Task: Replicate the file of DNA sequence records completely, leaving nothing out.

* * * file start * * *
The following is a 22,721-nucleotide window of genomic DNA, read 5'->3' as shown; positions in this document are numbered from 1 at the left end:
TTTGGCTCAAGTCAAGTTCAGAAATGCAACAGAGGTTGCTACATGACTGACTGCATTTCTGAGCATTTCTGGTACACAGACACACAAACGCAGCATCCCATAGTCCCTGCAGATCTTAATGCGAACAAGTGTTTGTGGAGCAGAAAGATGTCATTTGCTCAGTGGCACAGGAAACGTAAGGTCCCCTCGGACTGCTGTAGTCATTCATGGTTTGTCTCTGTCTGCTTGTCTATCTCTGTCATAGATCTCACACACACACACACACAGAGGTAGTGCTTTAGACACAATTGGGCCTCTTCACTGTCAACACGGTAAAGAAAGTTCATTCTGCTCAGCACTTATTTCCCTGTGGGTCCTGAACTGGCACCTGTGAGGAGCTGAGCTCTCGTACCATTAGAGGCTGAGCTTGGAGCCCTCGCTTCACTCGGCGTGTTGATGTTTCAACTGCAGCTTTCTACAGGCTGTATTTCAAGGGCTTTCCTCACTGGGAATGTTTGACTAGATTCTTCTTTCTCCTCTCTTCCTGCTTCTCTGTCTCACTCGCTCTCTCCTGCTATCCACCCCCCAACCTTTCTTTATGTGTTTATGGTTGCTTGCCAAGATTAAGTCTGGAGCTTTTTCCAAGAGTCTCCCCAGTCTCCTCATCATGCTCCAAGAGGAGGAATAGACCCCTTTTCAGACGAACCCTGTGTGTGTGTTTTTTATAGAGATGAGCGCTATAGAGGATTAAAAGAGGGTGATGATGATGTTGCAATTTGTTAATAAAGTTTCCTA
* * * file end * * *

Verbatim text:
The following is a 22,721-nucleotide window of genomic DNA, read 5'->3' as shown; positions in this document are numbered from 1 at the left end:
TTTGGCTCAAGTCAAGTTCAGAAATGCAACAGAGGTTGCTACATGACTGACTGCATTTCTGAGCATTTCTGGTACACAGACACACAAACGCAGCATCCCATAGTCCCTGCAGATCTTAATGCGAACAAGTGTTTGTGGAGCAGAAAGATGTCATTTGCTCAGTGGCACAGGAAACGTAAGGTCCCCTCGGACTGCTGTAGTCATTCATGGTTTGTCTCTGTCTGCTTGTCTATCTCTGTCATAGATCTCACACACACACACACACAGAGGTAGTGCTTTAGACACAATTGGGCCTCTTCACTGTCAACACGGTAAAGAAAGTTCATTCTGCTCAGCACTTATTTCCCTGTGGGTCCTGAACTGGCACCTGTGAGGAGCTGAGCTCTCGTACCATTAGAGGCTGAGCTTGGAGCCCTCGCTTCACTCGGCGTGTTGATGTTTCAACTGCAGCTTTCTACAGGCTGTATTTCAAGGGCTTTCCTCACTGGGAATGTTTGACTAGATTCTTCTTTCTCCTCTCTTCCTGCTTCTCTGTCTCACTCGCTCTCTCCTGCTATCCACCCCCCAACCTTTCTTTATGTGTTTATGGTTGCTTGCCAAGATTAAGTCTGGAGCTTTTTCCAAGAGTCTCCCCAGTCTCCTCATCATGCTCCAAGAGGAGGAATAGACCCCTTTTCAGACGAACCCTGTGTGTGTGTTTTTTATAGAGATGAGCGCTATAGAGGATTAAAAGAGGGTGATGATGATGTTGCAATTTGTTAATAAAGTTTCCTA